May 10, 2010
Roughly every three or four months, I walk into my office and realize the clutter has gotten out of control. I'm one of those people whose office is most always a mess, but I always know exactly where everything is. Well, almost always.
As I surveyed my space this morning, the proliferation of sticky notes was overwhelming. On my computer screen, my printer, my corkboard, and all over my desk. Additionally, my notebooks were overflowing with scribbles and quickly jotted notes, most of which were undecipherable. I decided it was time to clean up.
Most of the stickies had names and phone numbers from voice-mails I've gotten over the past several months. Some were dead-end leads, and others were names I didn't even recognize. Of course, about one out of every ten were names and numbers I expected to use going forward. That's when I turn to Microsoft Outlook's Contacts feature. In less than 20 seconds, I can electronically store everything needed to touch base with these people in the future.
Once I could see the surface area of my desk again, I looked around the rest of my office. Yikes. Books, boxes, notebooks, and software littered the outlying areas. Do I really need all this stuff? Unfortunately, that answer is "yes". However, I'm adopting a new organizational policy.
From now on, all my notes and phone messages will be dated and entered into a sprial-bound notebook. At the end of each week, I will enter all necessary contact information into Outlook. I will also be much more specific about what my chicken scratches mean.
To give you a few examples, I have a sticky that says "Lisa", followed by a phone number. I know a couple Lisas, but none of them have the area code of the phone number written underneath the name. I have no idea who this person is.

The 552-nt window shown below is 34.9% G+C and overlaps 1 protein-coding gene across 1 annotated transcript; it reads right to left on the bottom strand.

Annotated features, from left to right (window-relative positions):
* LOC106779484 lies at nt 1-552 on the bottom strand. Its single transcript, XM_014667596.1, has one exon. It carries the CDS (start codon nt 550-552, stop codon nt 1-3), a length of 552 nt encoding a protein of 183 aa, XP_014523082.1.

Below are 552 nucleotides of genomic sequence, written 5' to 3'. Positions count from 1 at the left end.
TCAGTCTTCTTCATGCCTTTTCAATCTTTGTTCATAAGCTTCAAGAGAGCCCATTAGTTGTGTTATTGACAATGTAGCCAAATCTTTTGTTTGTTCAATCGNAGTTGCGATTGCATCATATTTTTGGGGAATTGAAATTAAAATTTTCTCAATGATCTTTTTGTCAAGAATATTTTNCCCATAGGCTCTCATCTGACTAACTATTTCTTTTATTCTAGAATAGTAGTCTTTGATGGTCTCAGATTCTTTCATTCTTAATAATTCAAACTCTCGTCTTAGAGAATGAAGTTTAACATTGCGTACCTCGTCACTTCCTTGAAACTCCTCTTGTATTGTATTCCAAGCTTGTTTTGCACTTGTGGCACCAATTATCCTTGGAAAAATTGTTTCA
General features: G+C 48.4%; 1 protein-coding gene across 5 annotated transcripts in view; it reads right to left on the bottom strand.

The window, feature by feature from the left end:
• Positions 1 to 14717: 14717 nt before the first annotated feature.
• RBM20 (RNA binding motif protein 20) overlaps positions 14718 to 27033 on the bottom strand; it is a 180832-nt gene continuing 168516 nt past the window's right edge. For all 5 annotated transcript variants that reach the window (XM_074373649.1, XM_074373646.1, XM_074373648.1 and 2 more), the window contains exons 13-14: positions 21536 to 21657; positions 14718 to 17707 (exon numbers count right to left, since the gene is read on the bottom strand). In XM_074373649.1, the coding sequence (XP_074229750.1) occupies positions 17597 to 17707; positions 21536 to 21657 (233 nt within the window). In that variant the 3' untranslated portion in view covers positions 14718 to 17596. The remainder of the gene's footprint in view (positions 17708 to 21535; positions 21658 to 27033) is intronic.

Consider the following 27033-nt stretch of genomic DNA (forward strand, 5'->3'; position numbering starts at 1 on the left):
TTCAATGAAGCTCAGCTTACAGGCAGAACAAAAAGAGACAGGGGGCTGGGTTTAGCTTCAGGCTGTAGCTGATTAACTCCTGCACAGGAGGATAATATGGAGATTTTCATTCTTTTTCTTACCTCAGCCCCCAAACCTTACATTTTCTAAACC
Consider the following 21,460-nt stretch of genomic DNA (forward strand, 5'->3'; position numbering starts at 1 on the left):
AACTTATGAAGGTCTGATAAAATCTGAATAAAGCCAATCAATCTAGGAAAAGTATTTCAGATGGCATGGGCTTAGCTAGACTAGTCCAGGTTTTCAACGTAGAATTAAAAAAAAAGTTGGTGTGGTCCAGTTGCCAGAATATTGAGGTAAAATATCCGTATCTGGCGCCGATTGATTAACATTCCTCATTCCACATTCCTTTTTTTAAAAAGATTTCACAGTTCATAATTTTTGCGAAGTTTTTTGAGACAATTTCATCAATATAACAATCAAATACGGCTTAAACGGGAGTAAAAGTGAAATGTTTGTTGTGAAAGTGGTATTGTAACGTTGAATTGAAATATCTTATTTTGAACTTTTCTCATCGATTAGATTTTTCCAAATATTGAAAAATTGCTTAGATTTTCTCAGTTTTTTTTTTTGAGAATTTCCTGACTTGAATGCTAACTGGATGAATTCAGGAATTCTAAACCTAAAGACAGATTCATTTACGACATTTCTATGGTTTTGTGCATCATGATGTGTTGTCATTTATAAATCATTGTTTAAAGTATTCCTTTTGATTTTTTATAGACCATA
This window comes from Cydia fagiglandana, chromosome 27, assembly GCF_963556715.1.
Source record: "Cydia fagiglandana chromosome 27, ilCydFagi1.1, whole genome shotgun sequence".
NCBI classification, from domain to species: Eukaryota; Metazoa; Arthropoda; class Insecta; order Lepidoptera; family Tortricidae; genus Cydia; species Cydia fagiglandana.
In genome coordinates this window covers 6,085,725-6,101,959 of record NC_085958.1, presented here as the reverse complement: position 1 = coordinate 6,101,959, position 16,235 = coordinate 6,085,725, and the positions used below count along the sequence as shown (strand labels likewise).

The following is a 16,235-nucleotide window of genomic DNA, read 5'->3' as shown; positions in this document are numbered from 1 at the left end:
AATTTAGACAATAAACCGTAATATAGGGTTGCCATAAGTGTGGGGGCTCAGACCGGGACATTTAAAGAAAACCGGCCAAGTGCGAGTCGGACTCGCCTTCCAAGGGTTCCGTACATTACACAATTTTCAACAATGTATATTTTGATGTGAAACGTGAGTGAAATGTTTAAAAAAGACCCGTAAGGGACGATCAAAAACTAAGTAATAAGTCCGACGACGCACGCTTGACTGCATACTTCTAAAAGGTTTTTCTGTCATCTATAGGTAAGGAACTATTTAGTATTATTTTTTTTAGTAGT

On another sticky, I have the number 1401580009020 written down. Obviously, it's too long to be a phone number or a social security number, so I'm guessing it's a real estate parcel identification number. To what property? Why did I write it down? Was it important? Who knows?
Finally, I have a sticky with an e-mail address that gives no clue as to who it belongs to. In other words, the first part (before the @ sign) is "jumpshot41". Now, if I could just figure out who I've spoken to in the last several months that enjoys playing basketball...
The "paperless office" I've heard about for so many years is a pipedream. The biggest obstacle is trying to talk on the phone and type something into the computer. Try as I might, I cannot listen and type at the same time, which is a major disservice to the person on the other end of the line. I owe them my attention, and taking notes is simply more effective.
If you are currently receiving payments on a real estate note and are thinking about cashing out, give me a call. Or maybe you have a piece of property (REO) you just need to get out from under. I can promise you this: You won't end up in another "sticky situation" - my Post-It Notes days are over!
Make it a great week,
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